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Andersson, Emelie, 2010. Anestesi av ödlor. First cycle, G2E. Uppsala: SLU, Dept. of Biomedical Sciences and Veterinary Public Health



The anatomy and physiology of reptiles and mammals are in many ways different, and will therefore possibly complicate anesthetic administration. Lizards are ectothermic and one should keep in mind that a decrease in the lizard’s environmental temperature may result in reductions in anesthetic metabolism. Respiratory depression is a profound problem because lizards lack a diaphragm, making inhalation and expiration completely active processes. This, in combination with cardiac shunting and breath holding makes the effects of anesthesia unpredictable. Since lizards have a renal-portal-system, anesthetics injected in the caudal half of the body may be eliminated at a different speed than if injected elsewhere.
Premedication may be used to facilitate handling, injection and to reduce stress and high usage of anesthetics.
Inhalant anesthetics are safe to use and provides easily controlled depth and duration. Isoflurane is commonly used and has a rapid induction and recovery period but may cause decreased blood pressure and suppress spontaneous ventilation. Sevoflurane gives an even faster induction than isoflurane. Inhalant anesthetics in general have short duration, does not give adequate analgesia or depth, and require constant maintenance.
Injectable anesthetics often have long duration and thus give longer recovery in comparison to inhalant anesthetics. Most commonly used are ketamine, propofol and tiletamine together with zolazepam. Ketamine in lower doses are tranquillizing, while higher doses achieve surgical anesthesia. However it provides no analgesia, depth of anesthesia is difficult to evaluate and high doses often cause prolonged recovery. Tiletamine and zolazepam together gives anesthesia, analgesia and muscle relaxation. The duration is longer than with ketamine and entail longer recovery, nevertheless tiletamine with zolazepam is recommended when treating larger animals since smaller volumes are required in comparison to ketamine. Propofol can be used to provide induction or maintenance of anesthesia. Recovery is fast and organ toxicity is minimal.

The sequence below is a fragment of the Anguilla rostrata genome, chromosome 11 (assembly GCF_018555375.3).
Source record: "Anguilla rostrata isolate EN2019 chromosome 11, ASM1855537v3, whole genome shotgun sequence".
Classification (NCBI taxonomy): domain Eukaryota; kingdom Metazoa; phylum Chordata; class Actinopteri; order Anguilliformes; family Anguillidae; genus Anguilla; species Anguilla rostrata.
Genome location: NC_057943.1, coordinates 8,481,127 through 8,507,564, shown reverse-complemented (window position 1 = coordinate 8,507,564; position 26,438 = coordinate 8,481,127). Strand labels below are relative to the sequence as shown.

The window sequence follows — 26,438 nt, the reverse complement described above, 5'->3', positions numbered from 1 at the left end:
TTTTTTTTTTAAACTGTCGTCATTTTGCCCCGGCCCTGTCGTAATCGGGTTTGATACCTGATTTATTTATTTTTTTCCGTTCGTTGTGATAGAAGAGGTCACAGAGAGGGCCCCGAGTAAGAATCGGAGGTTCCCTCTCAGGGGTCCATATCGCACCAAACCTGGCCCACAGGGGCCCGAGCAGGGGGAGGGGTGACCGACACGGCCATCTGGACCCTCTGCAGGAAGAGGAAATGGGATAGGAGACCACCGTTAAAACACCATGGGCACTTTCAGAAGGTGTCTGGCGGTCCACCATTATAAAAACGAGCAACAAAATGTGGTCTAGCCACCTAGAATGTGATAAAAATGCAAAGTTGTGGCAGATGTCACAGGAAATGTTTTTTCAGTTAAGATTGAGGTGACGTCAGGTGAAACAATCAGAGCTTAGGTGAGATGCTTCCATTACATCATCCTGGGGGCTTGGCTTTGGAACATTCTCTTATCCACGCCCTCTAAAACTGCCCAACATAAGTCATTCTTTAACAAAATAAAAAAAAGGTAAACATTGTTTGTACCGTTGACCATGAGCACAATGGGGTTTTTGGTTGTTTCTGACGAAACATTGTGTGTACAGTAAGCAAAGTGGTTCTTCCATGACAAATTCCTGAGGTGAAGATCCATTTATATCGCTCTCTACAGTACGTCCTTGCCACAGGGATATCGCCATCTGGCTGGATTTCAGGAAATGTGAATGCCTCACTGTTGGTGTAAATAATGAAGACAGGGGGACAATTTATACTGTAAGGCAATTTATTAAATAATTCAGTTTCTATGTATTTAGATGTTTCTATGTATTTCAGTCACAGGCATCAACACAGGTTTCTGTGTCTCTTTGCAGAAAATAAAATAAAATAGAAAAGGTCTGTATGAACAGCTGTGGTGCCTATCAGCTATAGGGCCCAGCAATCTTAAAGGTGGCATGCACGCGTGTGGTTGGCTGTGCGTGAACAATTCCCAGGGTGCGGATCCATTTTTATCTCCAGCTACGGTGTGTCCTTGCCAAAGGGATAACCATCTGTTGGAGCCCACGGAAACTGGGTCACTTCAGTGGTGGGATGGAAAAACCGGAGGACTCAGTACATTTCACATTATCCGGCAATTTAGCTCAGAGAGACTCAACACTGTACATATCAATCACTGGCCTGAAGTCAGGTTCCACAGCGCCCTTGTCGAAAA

Main title:Anestesi av ödlor
Authors:Andersson, Emelie
Supervisor:Olsén, lena
Examiner:Jansson, Désirée S.
Series:Veterinärprogrammet, examensarbete för kandidatexamen / Sveriges lantbruksuniversitet, Institutionen för biomedicin och veterinär folkhälsovetenskap (t.o.m. 2015)
Volume/Sequential designation:2010:3
Year of Publication:2010
Level and depth descriptor:First cycle, G2E
Student's programme affiliation:3050A Veterinary Medicine Programme (admitted before July 1, 2007) 330 HEC
Supervising department:(VH) > Dept. of Biomedical Sciences and Veterinary Public Health
Keywords:anesthesia, anestesi, lizard, ödla, reptile, reptil, propofol, ketamine
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Subject. Use of subject categories until 2023-04-30.:Animal physiology and biochemistry
Animal structure
Veterinary science and hygiene - General aspects
Deposited On:22 Apr 2010 12:30
Metadata Last Modified:08 Oct 2012 12:08

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